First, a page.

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Cosmic Rays

The ability to reduce everything to simple fundamental laws does not imply the ability to start from those laws and reconstruct the universe.
Philip W. Anderson

Cosmic Rays in the News
Cosmic Ray Activities

Particles that bombard the Earth from anywhere beyond its atmosphere are known as cosmic rays. Cosmic rays don't take pretty pictures, but studying the quantity and type of these particles helps us to understand the acceleration processes involved and to measure the composition of the Sun, as well as sources at the far distant reaches of the galaxy.

Cosmic rays include:

The relative numbers of different isotopes found in the galaxy are established by the life cycle of massive stars. Star formation, evolution and explosion results in the creation of many of the heavier isotopes found in space. The process is shown in the figure below.

Nucleosynthesis in massive stars - diagram
This stellar evolution image is courtesy of Drs. R. Mewaldt, E. Stone, and M. Wiedenbeck of the California Institute of Technology (Caltech).

In a part of the galaxy where the composition of the interstellar gas is much like that of our own solar system (a), a cloud of gas collapses under the influence of its own gravity, and creates a new star (b). Inside the star (c), fusion converts some of the original hydrogen and helium into particles like carbon-12 and oxygen-16. At the same time, the carbon, nitrogen, and oxygen nuclei that were originally present in the star's fuel are converted into heavier, neutron-rich nuclei, like neon-22 and magnesium-25.

When this burning has exhausted all of the nuclear fuel in the core of the star, the star explodes as a supernova (d). The shock wave generated by the explosion produces additional heavy nuclei and ejects most of these products of nucleosynthesis back into the interstellar gas.

Repetition of these events in each generation of stars steadily enriches the interstellar gas in carbon, nitrogen, and oxygen, and in heavy nuclei with an excess of neutrons.

Some of the nuclei in the gas are accelerated to cosmic ray speeds, possibly by the shock waves from supernovae (e). Cosmic ray acceleration could also occur directly as the supernova is ejecting matter into interstellar space, as in (d).

To learn a lot more about cosmic rays, energetic particles, and plasma, check out our question and answer page on cosmic rays in our "Ask Us" feature.

Even more about cosmic rays:

What are cosmic rays? -- NASA GSFC "Imagine the Universe!"
Cosmic Rays -- Exploration of the Earth's Magnetosphere
Cosmic Rays -- R.A. Mewaldt, Caltech

More about the interstellar medium:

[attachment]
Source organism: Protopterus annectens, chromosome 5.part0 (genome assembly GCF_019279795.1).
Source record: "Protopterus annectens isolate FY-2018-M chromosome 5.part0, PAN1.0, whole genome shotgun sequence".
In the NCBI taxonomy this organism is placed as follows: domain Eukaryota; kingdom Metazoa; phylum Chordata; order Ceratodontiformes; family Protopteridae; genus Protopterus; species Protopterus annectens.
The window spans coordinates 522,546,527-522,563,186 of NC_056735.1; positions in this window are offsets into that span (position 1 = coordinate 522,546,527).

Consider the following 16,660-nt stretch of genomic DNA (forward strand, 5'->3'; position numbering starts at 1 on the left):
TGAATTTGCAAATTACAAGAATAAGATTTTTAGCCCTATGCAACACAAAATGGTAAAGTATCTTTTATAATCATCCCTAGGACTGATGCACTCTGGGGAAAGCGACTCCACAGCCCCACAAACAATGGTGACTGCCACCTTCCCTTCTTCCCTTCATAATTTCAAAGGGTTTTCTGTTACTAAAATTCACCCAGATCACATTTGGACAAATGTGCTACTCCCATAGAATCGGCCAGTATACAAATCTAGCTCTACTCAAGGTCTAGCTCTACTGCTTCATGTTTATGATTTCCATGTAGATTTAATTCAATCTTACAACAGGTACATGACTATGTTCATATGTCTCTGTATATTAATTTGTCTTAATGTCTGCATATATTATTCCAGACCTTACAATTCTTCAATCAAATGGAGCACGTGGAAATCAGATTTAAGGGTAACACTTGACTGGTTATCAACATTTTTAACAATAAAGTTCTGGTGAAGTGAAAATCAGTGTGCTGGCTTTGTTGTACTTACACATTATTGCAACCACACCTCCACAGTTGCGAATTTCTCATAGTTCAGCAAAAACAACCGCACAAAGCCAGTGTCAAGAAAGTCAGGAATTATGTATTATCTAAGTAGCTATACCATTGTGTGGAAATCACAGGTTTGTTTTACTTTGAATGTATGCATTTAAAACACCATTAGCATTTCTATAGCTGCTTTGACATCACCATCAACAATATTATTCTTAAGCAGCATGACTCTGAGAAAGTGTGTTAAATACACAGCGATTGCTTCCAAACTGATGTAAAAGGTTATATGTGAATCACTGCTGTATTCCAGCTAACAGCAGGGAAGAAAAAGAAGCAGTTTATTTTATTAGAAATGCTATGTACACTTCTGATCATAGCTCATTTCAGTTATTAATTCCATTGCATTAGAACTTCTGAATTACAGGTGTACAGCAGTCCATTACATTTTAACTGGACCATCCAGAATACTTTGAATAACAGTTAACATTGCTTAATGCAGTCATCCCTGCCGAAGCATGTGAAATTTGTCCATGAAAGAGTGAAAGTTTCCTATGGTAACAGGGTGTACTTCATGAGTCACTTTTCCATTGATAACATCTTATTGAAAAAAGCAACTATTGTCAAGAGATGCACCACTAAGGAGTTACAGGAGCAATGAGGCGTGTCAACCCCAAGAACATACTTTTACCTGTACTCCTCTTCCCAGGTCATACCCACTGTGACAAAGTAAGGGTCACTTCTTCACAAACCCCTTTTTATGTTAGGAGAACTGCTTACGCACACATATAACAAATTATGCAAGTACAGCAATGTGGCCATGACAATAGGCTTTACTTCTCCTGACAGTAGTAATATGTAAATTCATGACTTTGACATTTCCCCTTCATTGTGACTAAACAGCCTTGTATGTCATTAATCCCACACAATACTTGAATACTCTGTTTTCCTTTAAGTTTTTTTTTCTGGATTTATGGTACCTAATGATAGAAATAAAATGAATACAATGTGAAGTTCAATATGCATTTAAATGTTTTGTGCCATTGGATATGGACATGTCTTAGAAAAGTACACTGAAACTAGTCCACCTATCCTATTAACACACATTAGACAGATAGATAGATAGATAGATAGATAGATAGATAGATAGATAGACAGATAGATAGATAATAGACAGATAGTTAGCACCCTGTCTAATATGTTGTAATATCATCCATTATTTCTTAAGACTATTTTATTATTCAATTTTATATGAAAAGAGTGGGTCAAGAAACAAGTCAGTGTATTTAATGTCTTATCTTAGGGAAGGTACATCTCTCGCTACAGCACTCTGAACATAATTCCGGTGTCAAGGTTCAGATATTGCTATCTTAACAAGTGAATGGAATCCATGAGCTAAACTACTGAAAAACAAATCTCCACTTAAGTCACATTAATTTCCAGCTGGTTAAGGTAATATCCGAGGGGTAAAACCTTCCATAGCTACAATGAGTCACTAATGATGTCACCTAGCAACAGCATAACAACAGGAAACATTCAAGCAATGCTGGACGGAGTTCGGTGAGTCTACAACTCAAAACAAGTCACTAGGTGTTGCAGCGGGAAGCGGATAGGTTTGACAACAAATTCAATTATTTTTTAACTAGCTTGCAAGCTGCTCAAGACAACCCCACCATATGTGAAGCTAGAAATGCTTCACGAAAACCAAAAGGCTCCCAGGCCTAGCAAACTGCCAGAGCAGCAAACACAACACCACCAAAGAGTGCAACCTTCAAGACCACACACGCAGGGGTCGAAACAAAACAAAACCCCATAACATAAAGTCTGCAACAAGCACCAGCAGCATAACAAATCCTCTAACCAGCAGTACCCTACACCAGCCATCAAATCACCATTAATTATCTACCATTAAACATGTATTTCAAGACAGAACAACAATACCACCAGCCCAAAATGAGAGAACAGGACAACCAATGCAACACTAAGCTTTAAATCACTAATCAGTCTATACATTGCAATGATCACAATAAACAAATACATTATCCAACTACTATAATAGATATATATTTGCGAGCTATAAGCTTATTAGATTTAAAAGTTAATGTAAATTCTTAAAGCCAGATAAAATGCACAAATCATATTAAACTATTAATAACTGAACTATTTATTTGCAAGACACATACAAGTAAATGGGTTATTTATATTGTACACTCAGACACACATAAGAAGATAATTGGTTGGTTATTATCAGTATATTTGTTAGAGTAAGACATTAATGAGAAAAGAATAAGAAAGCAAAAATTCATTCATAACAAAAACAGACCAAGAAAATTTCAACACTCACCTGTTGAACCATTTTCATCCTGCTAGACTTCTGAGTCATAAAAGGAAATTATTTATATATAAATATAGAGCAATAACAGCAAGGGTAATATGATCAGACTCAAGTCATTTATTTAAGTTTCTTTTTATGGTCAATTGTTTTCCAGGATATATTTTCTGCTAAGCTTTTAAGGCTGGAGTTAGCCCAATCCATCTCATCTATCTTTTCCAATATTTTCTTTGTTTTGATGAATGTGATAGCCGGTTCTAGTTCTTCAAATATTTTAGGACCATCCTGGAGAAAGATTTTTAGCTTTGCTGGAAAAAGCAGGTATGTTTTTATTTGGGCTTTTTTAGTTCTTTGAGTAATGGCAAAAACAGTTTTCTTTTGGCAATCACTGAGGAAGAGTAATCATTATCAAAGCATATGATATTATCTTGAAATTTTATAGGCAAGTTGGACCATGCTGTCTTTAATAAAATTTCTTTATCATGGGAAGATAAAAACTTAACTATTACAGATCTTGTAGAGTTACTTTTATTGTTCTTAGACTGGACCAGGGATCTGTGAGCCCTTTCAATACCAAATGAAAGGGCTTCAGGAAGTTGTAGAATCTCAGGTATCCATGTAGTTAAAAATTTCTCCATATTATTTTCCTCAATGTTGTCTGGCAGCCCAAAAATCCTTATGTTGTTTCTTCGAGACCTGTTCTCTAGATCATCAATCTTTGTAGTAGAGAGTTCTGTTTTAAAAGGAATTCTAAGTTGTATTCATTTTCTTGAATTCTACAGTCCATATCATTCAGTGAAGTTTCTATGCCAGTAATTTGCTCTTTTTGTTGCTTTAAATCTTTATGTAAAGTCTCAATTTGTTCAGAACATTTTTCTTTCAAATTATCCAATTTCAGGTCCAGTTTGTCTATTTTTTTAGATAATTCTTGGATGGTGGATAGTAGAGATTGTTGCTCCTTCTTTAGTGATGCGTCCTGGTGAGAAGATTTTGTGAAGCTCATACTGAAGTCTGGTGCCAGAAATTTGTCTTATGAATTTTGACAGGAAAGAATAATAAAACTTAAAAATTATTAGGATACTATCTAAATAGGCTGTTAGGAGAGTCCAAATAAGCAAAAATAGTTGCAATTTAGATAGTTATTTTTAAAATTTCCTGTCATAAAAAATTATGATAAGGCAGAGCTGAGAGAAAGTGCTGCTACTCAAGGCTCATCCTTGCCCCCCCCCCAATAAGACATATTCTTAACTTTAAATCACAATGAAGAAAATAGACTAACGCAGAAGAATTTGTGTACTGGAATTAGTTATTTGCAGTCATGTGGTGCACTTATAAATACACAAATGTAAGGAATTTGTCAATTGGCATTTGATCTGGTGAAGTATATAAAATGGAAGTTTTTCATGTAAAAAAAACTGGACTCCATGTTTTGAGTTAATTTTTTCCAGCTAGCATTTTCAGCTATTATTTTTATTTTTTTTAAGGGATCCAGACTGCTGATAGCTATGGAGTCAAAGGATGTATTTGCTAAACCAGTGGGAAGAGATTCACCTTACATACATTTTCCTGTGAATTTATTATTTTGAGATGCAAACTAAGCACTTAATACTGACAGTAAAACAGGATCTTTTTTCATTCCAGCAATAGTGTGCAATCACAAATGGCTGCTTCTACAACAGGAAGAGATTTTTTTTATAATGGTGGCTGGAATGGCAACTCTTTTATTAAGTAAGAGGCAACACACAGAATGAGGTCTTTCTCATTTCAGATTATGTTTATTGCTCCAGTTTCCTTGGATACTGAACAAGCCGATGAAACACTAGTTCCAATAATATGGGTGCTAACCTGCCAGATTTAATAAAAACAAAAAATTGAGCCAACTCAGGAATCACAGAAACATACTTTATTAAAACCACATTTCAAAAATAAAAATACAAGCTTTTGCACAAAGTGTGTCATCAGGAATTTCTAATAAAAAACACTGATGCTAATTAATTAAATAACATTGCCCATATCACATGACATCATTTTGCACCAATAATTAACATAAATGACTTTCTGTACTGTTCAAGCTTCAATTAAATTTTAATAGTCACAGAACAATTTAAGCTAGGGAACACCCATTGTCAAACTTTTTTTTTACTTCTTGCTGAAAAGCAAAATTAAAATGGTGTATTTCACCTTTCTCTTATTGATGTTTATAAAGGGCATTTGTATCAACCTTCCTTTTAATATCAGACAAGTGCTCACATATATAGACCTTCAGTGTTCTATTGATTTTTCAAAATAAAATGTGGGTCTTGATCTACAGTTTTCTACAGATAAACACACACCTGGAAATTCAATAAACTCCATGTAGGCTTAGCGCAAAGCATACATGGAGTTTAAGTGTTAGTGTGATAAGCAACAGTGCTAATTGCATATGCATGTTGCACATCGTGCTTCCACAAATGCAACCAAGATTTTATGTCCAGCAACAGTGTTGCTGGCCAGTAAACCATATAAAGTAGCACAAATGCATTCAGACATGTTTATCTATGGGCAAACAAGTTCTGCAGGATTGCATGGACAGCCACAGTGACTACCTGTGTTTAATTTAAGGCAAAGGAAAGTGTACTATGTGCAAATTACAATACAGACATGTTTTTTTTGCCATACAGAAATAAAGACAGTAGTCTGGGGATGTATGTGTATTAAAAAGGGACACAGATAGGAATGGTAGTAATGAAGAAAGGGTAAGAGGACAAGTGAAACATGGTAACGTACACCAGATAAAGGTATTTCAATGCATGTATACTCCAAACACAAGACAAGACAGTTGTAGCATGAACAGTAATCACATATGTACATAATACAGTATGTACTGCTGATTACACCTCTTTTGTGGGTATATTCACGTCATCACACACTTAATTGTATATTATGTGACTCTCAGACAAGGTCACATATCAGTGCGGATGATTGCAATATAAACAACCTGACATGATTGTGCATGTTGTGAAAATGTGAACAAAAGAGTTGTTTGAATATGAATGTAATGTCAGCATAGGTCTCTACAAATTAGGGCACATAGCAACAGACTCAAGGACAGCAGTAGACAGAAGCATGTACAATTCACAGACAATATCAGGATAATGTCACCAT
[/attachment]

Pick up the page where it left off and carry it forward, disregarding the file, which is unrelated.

From the ACE mission -- University of New Hampshire

newspaper imageCosmic Rays in the News:

April 23, 2012: Seeing cosmic rays in space -- Astrobiology
February 10, 2012: Alien matter in the solar system: A galactic mismatch -- Science@NASA
February 8, 2012: NASA small explorer mission celebrates ten years and forty thousand x-ray flares -- NASA
February 4, 2012: IBEX glimpses alien interstellar material -- Astrobiology
February 1, 2012: A century of cosmic rays -- Physics Today
January 2, 2012: How cosmic rays can image the throat of an active volcano -- Scientific American
December 14, 2011: Curiosity and the solar storm -- NASA
November 23, 2011: Measuring the radiation on Mars -- Astrobiology
August 24, 2011: Cloud formation may be linked to cosmic rays -- Nature
August 10, 2011: Antimatter found orbiting Earth -- a first -- National Geographic
April 10, 2011: Will space travel break our hearts? -- Astrobiology
July 29, 2010: IceCube spies unexplained pattern of cosmic rays -- Astronomy
March 12, 2010: Borexino bags geoneutrinos -- Physics World
November 4, 2009: Mutant diseases may cripple missions to Mars, beyond -- National Geographic
September 15, 2009: Space-related radiation research could help reduce fractures in cancer survivors -- National Science Biomedical Research Institute
July 8, 2009: Thunderclouds accelerate cosmic electrons -- Physics World
June 1, 2009: How do thunderstorms create lightning? High-energy particles from space used to probe thunderstorms -- Science Daily
May 29, 2009: Theorists reveal path to true muonium -- SLAC
May 14, 2009: How to catch a black hole before it eats the world -- New Scientist
May 11, 2009: More 'Star Trek' than 'Snuggie': Student design to protect lunar outpost from dangerous radiation -- Eurekalert
May 11, 2009: Resolving the ridge -- HEAPOW
January 26, 2009: CREAM over ice -- HEAPOW
December 19, 2008: Modeling radiation exposure for pilots, crew and passengers on commercial flights -- NASA
October 1, 2008: The first rocket launch from Cape Canaveral -- APOD
August 25, 2008: Double first for Large Hadron Collider -- Nature
July 11, 2008: Japanese particle-physics leader dies -- Physics World
June 5, 2008: Communications glitch delays Mars lander digging -- Physorg
May 20, 2008: LHCb measures its first cosmic ray muons -- CERN
May 8, 2008: Joint ESA/NASA team wins international award -- ESA
April 3, 2008: 'No sun link' to climate change -- BBC News
February 13, 2007: Predicting the radiation risk to ESA's astronauts -- ESA
March 21, 2007: Making cosmic gamma rays --
January 19, 2007: A new year for BaBar and PEP-II -- Stanford Linear Accelerator Center

Cosmic Ray Activities:

Grades 7 - 12: In Search of Cosmic Rays: Investigations into the Origin of Cosmic Rays - 5 activities -- University of Utah ASPIRE Project

TRACE sun mosaic Supernova 1006 (ASCA) 30
Doradus ACE
spacecraft TRACE solar flare IMAGE magnetosphere
Click on images above to learn more about them

A service of the Heliophysics Science Division at NASA's GSFC

Questions and comments to:
Curator: Dr Eric R. Christian, NASA
Responsible NASA Official: Dr Eric R. Christian

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This file was last modified: May 11, 2012